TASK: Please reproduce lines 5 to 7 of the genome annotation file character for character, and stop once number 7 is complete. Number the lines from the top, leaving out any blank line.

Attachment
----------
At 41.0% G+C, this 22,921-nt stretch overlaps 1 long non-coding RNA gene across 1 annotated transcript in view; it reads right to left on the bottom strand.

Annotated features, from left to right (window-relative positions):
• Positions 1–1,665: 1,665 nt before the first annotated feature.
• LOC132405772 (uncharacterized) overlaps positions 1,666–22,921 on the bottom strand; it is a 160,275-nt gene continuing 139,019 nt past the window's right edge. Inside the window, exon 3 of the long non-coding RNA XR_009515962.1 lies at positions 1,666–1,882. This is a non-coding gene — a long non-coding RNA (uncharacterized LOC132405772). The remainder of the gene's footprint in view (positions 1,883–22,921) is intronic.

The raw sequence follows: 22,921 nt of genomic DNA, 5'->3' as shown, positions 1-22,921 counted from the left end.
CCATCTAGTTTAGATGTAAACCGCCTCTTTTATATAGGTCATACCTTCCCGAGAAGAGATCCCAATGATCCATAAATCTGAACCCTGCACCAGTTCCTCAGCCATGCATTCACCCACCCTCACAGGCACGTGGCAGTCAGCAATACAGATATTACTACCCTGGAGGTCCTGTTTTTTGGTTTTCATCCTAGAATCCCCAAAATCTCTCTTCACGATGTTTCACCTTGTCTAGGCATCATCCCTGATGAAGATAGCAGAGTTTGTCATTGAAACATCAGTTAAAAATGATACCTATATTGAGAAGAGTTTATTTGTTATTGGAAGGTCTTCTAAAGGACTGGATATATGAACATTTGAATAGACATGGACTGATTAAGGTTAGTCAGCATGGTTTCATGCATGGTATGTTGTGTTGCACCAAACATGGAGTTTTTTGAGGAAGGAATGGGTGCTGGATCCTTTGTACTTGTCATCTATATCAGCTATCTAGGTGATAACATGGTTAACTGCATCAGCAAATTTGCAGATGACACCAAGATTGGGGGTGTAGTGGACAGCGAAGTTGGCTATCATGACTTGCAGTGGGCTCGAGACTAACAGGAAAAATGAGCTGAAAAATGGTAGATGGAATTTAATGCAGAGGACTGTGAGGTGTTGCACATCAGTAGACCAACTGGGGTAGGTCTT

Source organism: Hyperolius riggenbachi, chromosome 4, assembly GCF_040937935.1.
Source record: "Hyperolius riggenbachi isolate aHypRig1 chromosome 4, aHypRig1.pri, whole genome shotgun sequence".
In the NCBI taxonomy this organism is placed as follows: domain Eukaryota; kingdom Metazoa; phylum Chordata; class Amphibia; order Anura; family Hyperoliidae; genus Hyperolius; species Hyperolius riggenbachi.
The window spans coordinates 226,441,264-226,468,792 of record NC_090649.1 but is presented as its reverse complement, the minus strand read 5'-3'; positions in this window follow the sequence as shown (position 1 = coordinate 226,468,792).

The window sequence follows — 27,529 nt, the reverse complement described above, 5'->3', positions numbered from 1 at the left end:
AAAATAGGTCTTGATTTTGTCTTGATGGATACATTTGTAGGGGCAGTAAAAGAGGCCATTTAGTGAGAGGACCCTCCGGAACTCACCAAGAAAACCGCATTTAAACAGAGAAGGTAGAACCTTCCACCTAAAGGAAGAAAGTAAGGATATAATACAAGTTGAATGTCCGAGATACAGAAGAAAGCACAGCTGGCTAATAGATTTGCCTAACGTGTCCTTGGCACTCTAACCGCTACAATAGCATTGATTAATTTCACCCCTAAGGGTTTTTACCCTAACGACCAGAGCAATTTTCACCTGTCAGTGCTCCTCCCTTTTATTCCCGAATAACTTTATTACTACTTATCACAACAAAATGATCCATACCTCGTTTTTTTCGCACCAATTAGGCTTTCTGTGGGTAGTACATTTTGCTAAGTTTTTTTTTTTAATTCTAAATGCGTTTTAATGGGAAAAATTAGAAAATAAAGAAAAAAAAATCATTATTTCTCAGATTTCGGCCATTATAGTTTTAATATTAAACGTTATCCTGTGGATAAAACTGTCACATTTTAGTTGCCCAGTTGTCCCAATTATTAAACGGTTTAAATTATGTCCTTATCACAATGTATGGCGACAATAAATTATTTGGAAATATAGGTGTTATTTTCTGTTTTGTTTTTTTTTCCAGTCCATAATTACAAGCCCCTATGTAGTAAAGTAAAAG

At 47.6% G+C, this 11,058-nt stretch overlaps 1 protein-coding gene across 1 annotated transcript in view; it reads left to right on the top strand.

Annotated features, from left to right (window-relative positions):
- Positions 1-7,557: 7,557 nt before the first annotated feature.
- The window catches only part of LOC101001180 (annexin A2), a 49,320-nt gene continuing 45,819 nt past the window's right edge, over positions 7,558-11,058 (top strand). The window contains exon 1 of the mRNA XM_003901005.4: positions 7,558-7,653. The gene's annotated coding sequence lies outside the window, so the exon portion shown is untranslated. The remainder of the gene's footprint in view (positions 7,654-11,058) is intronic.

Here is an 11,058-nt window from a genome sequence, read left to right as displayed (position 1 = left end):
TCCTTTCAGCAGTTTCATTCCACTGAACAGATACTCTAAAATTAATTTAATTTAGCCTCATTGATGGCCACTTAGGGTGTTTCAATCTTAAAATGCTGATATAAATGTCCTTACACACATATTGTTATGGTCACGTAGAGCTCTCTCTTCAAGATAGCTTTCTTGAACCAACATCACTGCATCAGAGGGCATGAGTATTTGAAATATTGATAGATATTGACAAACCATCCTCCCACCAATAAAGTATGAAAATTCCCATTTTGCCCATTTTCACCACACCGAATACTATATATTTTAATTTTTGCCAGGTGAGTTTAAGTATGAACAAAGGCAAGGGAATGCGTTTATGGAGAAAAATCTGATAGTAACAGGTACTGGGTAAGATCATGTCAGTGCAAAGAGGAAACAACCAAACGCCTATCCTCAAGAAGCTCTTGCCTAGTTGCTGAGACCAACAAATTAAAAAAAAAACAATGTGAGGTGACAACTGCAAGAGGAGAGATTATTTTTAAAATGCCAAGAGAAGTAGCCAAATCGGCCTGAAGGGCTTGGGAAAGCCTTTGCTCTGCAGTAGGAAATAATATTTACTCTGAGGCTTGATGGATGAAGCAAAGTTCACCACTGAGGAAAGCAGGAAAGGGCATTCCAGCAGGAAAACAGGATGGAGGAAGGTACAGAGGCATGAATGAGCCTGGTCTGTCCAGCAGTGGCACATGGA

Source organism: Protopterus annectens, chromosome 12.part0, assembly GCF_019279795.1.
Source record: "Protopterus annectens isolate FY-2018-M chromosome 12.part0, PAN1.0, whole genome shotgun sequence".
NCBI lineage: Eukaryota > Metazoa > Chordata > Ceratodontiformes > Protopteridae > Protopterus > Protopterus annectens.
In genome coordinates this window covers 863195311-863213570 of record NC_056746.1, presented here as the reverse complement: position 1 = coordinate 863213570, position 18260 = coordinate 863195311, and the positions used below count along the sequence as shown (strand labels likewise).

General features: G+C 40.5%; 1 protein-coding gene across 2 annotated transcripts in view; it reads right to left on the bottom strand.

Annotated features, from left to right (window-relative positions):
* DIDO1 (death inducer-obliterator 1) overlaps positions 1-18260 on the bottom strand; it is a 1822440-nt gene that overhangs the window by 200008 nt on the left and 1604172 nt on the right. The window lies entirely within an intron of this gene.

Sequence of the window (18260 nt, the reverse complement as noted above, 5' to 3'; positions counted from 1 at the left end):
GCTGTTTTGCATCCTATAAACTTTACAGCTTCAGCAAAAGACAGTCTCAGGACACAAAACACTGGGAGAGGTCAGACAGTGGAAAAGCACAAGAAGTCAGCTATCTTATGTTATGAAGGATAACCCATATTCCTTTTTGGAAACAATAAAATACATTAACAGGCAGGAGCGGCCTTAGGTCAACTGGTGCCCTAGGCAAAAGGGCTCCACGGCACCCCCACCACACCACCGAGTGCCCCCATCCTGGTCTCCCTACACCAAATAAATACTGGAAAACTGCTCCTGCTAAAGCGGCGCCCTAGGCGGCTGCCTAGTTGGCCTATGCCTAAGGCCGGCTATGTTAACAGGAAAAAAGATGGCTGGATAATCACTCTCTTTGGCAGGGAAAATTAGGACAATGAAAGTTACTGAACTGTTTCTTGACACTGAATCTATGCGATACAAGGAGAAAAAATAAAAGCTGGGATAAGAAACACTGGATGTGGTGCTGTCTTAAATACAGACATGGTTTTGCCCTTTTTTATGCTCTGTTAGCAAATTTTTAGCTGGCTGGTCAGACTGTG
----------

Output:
The raw sequence follows: 22,921 nt of genomic DNA, 5'->3' as shown, positions 1-22,921 counted from the left end.
CCATCTAGTTTAGATGTAAACCGCCTCTTTTATATAGGTCATACCTTCCCGAGAAGAGATCCCAATGATCCATAAATCTGAACCCTGCACCAGTTCCTCAGCCATGCATTCACCCACCCTCACAGGCACGTGGCAGTCAGCAATACAGATATTACTACCCTGGAGGTCCTGTTTTTTGGTTTTCATCCTAGAATCCCCAAAATCTCTCTTCACGATGTTTCACCTTGTCTAGGCATCATCCCTGATGAAGATAGCAGAGTTTGTCATTGAAACATCAGTTAAAAATGATACCTATATTGAGAAGAGTTTATTTGTTATTGGAAGGTCTTCTAAAGGACTGGATATATGAACATTTGAATAGACATGGACTGATTAAGGTTAGTCAGCATGGTTTCATGCATGGTATGTTGTGTTGCACCAAACATGGAGTTTTTTGAGGAAGGAATGGGTGCTGGATCCTTTGTACTTGTCATCTATATCAGCTATCTAGGTGATAACATGGTTAACTGCATCAGCAAATTTGCAGATGACACCAAGATTGGGGGTGTAGTGGACAGCGAAGTTGGCTATCATGACTTGCAGTGGGCTCGAGACTAACAGGAAAAATGAGCTGAAAAATGGTAGATGGAATTTAATGCAGAGGACTGTGAGGTGTTGCACATCAGTAGACCAACTGGGGTAGGTCTT

Source organism: Hyperolius riggenbachi, chromosome 4, assembly GCF_040937935.1.